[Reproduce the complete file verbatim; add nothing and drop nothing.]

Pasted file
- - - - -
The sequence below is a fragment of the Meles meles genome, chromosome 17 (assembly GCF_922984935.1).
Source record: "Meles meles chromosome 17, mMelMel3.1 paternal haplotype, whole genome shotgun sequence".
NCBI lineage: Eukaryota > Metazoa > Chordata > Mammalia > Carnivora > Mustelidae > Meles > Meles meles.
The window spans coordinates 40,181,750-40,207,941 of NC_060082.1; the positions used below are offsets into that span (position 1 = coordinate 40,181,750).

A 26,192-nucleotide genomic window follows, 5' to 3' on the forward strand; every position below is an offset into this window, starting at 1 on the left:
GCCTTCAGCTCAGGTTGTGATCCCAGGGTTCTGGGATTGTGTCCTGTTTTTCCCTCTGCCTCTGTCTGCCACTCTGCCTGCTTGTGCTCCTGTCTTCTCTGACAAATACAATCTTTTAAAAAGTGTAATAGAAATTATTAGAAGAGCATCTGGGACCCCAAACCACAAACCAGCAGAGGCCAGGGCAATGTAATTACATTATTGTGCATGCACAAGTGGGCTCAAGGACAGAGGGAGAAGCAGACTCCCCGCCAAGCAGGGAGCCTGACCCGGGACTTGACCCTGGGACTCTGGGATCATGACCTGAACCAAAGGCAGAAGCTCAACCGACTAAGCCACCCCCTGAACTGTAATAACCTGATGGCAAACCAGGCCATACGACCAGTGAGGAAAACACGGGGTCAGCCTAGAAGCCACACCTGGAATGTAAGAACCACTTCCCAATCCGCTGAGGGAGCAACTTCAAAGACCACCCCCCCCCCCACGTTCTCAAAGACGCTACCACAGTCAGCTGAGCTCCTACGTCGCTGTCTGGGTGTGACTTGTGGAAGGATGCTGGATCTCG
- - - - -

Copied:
The sequence below is a fragment of the Meles meles genome, chromosome 17 (assembly GCF_922984935.1).
Source record: "Meles meles chromosome 17, mMelMel3.1 paternal haplotype, whole genome shotgun sequence".
NCBI lineage: Eukaryota > Metazoa > Chordata > Mammalia > Carnivora > Mustelidae > Meles > Meles meles.
The window spans coordinates 40,181,750-40,207,941 of NC_060082.1; the positions used below are offsets into that span (position 1 = coordinate 40,181,750).

A 26,192-nucleotide genomic window follows, 5' to 3' on the forward strand; every position below is an offset into this window, starting at 1 on the left:
GCCTTCAGCTCAGGTTGTGATCCCAGGGTTCTGGGATTGTGTCCTGTTTTTCCCTCTGCCTCTGTCTGCCACTCTGCCTGCTTGTGCTCCTGTCTTCTCTGACAAATACAATCTTTTAAAAAGTGTAATAGAAATTATTAGAAGAGCATCTGGGACCCCAAACCACAAACCAGCAGAGGCCAGGGCAATGTAATTACATTATTGTGCATGCACAAGTGGGCTCAAGGACAGAGGGAGAAGCAGACTCCCCGCCAAGCAGGGAGCCTGACCCGGGACTTGACCCTGGGACTCTGGGATCATGACCTGAACCAAAGGCAGAAGCTCAACCGACTAAGCCACCCCCTGAACTGTAATAACCTGATGGCAAACCAGGCCATACGACCAGTGAGGAAAACACGGGGTCAGCCTAGAAGCCACACCTGGAATGTAAGAACCACTTCCCAATCCGCTGAGGGAGCAACTTCAAAGACCACCCCCCCCCCCACGTTCTCAAAGACGCTACCACAGTCAGCTGAGCTCCTACGTCGCTGTCTGGGTGTGACTTGTGGAAGGATGCTGGATCTCG